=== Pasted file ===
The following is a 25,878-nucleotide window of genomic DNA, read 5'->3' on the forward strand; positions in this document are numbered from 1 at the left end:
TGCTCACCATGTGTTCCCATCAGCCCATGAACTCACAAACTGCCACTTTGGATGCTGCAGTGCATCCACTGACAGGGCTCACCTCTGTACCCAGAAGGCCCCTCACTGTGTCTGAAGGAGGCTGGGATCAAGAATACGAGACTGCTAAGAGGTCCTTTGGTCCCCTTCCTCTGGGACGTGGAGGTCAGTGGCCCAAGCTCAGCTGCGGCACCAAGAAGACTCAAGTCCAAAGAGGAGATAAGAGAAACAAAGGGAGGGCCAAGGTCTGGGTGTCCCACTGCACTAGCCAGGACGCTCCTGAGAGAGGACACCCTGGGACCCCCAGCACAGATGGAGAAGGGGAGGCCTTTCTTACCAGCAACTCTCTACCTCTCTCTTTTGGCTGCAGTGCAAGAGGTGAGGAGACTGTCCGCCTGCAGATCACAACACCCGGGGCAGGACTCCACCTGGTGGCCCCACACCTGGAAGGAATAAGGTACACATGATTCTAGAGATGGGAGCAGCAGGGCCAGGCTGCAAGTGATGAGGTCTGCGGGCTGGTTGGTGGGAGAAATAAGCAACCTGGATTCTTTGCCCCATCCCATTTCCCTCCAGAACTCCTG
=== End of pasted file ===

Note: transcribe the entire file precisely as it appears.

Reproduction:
The following is a 25,878-nucleotide window of genomic DNA, read 5'->3' on the forward strand; positions in this document are numbered from 1 at the left end:
TGCTCACCATGTGTTCCCATCAGCCCATGAACTCACAAACTGCCACTTTGGATGCTGCAGTGCATCCACTGACAGGGCTCACCTCTGTACCCAGAAGGCCCCTCACTGTGTCTGAAGGAGGCTGGGATCAAGAATACGAGACTGCTAAGAGGTCCTTTGGTCCCCTTCCTCTGGGACGTGGAGGTCAGTGGCCCAAGCTCAGCTGCGGCACCAAGAAGACTCAAGTCCAAAGAGGAGATAAGAGAAACAAAGGGAGGGCCAAGGTCTGGGTGTCCCACTGCACTAGCCAGGACGCTCCTGAGAGAGGACACCCTGGGACCCCCAGCACAGATGGAGAAGGGGAGGCCTTTCTTACCAGCAACTCTCTACCTCTCTCTTTTGGCTGCAGTGCAAGAGGTGAGGAGACTGTCCGCCTGCAGATCACAACACCCGGGGCAGGACTCCACCTGGTGGCCCCACACCTGGAAGGAATAAGGTACACATGATTCTAGAGATGGGAGCAGCAGGGCCAGGCTGCAAGTGATGAGGTCTGCGGGCTGGTTGGTGGGAGAAATAAGCAACCTGGATTCTTTGCCCCATCCCATTTCCCTCCAGAACTCCTG